As part of a pupil-linked school funding system, children and their parents can select the primary and secondary school they prefer. A reservation for each child is always made at his or her local school, since entry to other schools is subject to availability. There is always the option of changing schools from one school year to the next, regardless of where in Stockholm the pupil lives. There are approximately 220 primary and secondary comprehensive schools in Stockholm. One third of these are managed independently.
Schools with specialisations
There are many schools which specialise in particular fields, such as music, art, dance, sport and languages. There are also schools – both municipal and independent – which offer alternative teaching methods, such as Waldorf and Montessori to name a few.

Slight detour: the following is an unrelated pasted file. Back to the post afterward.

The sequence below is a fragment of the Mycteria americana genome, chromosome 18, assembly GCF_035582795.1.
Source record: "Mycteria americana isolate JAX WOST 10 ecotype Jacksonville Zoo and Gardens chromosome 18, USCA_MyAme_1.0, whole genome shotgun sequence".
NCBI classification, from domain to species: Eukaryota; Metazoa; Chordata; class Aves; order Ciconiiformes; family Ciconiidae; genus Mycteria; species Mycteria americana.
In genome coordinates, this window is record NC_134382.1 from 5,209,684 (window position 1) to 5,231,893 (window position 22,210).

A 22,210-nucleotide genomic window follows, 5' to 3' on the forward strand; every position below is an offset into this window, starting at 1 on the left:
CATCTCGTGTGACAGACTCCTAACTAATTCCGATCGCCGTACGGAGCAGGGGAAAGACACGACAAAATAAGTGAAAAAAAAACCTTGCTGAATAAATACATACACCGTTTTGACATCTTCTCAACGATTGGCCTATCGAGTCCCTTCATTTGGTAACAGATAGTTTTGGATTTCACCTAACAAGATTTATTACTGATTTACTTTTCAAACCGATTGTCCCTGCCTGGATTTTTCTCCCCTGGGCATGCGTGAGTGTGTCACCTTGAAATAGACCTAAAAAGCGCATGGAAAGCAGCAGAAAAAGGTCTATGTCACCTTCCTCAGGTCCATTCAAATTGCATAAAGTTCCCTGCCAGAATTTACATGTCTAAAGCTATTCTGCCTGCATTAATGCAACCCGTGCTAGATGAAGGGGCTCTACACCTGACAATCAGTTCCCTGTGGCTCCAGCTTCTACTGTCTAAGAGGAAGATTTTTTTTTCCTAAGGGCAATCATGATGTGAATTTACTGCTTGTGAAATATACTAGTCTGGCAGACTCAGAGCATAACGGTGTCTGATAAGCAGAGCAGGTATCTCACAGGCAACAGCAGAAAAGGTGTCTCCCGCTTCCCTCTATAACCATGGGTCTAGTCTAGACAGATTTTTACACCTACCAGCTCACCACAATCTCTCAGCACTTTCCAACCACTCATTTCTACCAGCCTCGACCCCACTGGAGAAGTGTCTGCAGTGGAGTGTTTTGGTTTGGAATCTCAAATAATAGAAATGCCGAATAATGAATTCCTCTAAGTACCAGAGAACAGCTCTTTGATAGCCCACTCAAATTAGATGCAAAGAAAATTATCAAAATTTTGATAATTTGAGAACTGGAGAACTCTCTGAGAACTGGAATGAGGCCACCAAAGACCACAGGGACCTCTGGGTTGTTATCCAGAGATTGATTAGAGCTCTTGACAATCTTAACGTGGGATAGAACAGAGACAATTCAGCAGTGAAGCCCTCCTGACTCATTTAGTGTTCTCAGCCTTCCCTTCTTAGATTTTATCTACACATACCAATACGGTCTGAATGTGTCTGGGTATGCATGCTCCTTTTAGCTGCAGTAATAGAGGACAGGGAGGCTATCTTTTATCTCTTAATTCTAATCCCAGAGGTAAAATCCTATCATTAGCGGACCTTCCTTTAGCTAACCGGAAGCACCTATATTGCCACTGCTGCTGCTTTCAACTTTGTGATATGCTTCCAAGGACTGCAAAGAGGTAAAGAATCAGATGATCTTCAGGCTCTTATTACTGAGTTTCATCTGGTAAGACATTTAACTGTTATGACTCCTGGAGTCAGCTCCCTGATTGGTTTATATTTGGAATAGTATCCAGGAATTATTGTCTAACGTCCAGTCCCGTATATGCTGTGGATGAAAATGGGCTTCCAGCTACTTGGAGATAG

Foreign children who attend a Swedish school are entitled to receive parts of their teaching in their native language. Education in native languages can be chosen as as an alternative to a second foreign language, after English (which is compulsory). Children up to the age of 12 have the option to attend bilingual classes, combining Swedish with languages such as English, Finnish, Greek, Serbian, Spanish or Turkish.
Pupils’ achievements are assessed in the eighth and ninth school year. Naturally, up until this time, parents have the right to receive comprehensive reports on their children’s progress. In addition, meetings are held each half term with the teacher, parent(s) and child.
Upper seconday school
About 24,000 students attend secondary school, and the City of Stockholm provides education on this level at 28 schools. Additionally, there are 45 independent schools. The municipal upper secondary schools offer 16 national programmes, 15 specialised programmes, individual programmes and the International Baccalaureate programme.